Adding a 12v trigger

Many traditional Hi-Fi amps include a 12v trigger allowing them to be switched on by a control device - eg a pre-amp tells a power amp to switch on or perhaps a sub etc.

What I’d really like to do is to have a pi send a 12v trigger signal somehow to power up a Rotel amplifier whenever music is playing and then perhaps close the signal a minute or two after the activity stops.

I am starting from zero here but should this be possible in a balenasound build?

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The Pi cannot handle a 12 volt source directly. However you can do this by using a GPIO pin to drive an open collector transistor that closes a relay to switch the 12 volt signal to the amp.

There’s a number of circuits already published that show how to do this.

One additional tip:
Don’t forget to place a reverse biased diode across the relay’s coil to absorb the high voltage “kick” generated by the relay when it is turned off.

Exactly how to programmatically control a GPIO pin within Balina OS is a separate question that I don’t yet know how to do.

Thanks for the response - i figured it might be something along those lines but I wouldn’t have known about the diode tip. Will add that to my reading list and continue to pursue the control element.

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You’re not the only one who hasn’t heard about it. :wink:

Some designers place the diode across the active circuit element, (transistor/FET), to protect it - but that simply places the inductive spike across the entire VCC supply. :crazy_face::face_with_symbols_over_mouth:

Some advocate a small capacitive filter along with the diode, but you probably won’t need to get that complicated.

I hope someone steps up with an answer to the question about how to program the GPIO pins. Enquiring minds want to know!

Hello,

First, regarding triggering the 12V circuit from the raspberry Pi, as Jim suggests, you can use a 5V relay module. You should be able to use a gpio library of your choice to trigger the raspberry pi’s pin on/off and achieve your desired outcome. You can find a nodejs example here: https://github.com/balena-io-playground/balena-rpi-nodejs-basic-gpio which you can adapt for your use case

Secondly, regarding using this functionality with balenaSound, you will have to modify the project to be able to get this going. Once you have validated the above works, you can edit the balenaSound project source code and add the service - you will need to copy your files and also edit the docker-compose file to add the service and necessary settings. Then you can deploy you application.

Hope this helps. Always be careful when using higher rated voltage supply
Kind regards
Rahul

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Hi everyone, balenaSound maintainer here :wave:

Just want to add to what my colleague explained above. balenaSound 2.x versions actually have some sort of support for this use case in the form of “bluetooth scripts”.
Basically balenaSound allows you to run user-provided scripts on connect/disconnect bluetooth events. You can read on how to enable this here and we have sample scripts that toggle GPIO pins here. This is ofc limited to bluetooth playback (spotify/airplay/upnp won’t work with this feature).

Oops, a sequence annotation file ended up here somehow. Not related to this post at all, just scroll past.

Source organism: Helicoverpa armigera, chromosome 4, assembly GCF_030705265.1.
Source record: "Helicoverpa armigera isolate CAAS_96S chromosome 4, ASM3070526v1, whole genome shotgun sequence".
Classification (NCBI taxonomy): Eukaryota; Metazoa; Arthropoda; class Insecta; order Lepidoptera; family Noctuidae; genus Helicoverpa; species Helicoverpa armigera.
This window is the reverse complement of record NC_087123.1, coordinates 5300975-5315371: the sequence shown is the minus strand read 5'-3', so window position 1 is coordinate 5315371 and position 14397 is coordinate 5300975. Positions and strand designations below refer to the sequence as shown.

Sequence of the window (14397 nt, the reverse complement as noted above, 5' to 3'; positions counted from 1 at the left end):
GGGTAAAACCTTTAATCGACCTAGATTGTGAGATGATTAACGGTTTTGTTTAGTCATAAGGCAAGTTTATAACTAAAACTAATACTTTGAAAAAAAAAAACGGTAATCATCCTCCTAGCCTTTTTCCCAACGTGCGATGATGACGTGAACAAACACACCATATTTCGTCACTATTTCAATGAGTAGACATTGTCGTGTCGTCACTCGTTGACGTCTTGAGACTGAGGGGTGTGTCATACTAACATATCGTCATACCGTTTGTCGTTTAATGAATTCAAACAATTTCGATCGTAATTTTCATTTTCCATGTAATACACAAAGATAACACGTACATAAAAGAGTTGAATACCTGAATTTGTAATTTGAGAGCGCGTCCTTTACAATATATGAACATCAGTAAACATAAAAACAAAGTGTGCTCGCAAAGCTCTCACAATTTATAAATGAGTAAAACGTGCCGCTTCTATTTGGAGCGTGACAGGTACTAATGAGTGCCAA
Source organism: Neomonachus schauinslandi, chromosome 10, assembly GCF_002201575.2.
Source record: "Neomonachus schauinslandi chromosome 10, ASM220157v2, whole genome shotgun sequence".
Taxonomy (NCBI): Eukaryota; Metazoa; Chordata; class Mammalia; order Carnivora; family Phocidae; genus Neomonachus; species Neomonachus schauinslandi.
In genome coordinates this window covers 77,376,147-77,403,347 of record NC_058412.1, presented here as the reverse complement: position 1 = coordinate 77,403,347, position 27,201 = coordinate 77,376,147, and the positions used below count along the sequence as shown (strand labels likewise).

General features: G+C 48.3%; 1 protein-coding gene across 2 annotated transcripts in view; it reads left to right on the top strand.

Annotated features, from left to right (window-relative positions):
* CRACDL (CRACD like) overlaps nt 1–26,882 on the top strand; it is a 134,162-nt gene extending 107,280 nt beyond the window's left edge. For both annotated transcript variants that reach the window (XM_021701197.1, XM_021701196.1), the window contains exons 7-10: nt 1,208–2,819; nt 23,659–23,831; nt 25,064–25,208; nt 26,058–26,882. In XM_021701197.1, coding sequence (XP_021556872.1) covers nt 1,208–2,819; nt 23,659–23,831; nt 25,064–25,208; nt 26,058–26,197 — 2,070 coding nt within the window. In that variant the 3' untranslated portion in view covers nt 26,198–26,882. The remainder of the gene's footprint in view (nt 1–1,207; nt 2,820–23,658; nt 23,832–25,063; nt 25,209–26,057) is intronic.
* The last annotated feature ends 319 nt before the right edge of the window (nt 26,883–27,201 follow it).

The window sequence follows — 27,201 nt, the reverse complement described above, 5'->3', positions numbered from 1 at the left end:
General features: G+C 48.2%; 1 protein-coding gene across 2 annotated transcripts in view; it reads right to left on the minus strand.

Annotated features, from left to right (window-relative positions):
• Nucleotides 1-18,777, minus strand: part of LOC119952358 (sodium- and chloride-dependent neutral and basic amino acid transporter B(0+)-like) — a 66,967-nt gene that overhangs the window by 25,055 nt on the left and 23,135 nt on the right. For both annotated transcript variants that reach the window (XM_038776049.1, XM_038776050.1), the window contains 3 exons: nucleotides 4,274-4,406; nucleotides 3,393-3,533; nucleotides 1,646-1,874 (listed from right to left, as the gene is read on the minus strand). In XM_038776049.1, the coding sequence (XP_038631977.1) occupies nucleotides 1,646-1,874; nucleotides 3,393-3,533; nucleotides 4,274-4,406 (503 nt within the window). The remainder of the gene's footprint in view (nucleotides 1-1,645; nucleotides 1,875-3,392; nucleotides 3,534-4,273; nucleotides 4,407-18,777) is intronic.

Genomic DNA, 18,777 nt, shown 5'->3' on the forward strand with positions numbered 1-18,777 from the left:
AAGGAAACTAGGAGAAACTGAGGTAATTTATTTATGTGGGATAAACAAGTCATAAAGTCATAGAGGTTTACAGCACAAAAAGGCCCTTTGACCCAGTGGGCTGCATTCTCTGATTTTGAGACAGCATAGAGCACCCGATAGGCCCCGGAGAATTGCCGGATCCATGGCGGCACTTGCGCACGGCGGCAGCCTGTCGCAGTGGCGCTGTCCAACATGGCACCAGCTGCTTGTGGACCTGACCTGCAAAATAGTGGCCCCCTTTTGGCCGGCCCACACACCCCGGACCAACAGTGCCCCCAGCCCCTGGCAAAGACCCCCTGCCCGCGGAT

A quick notice on this feature though. balenaSound v2.4.10 is the last version where this will be available. I’m planning on releasing balenaSound v3.0 tomorrow hopefully and this feature will not be implemented in there. An upcoming update to 3.x will include the ability to run this type of scripts regardless of the audio source that’s currently streaming, but that won’t be ready for 3.0. I created a GH issue to track progress on this: https://github.com/balenalabs/balena-sound/issues/282

Finally, my last advise is to be extra safe and careful when working with this types of projects. Be sure to read on and test stuff properly before actually putting everything together to avoid potentially damaging expensive audio equipment!

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Thanks all for the additional info - I think I have a bit of learning ahead of me!

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Just to check, as I read it, this product would cover that diode requirement as it has “freewheeling diode protection”?

So far I found this video really helpful in demystifying the physical setup for me as a beginner. I think the software side might take me a little longer!

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It absolutely would. However, for your application, it is probably overkill.

If you look around on the 'net for relay circuits for the Pi, you should find something suitable.

This is great news! I have been hoping for something along these lines - currently i issue a series of commands to my voice assistant to turn on speakers via a smart plug, connect to bluetooth and then play some audio stream. It would be great if the speakers could be powered up automatically on connect events. I guess I could do this via the smart plug local connection, it’s cloud connectivity or over ifttt or similar. Thanks for the headsup!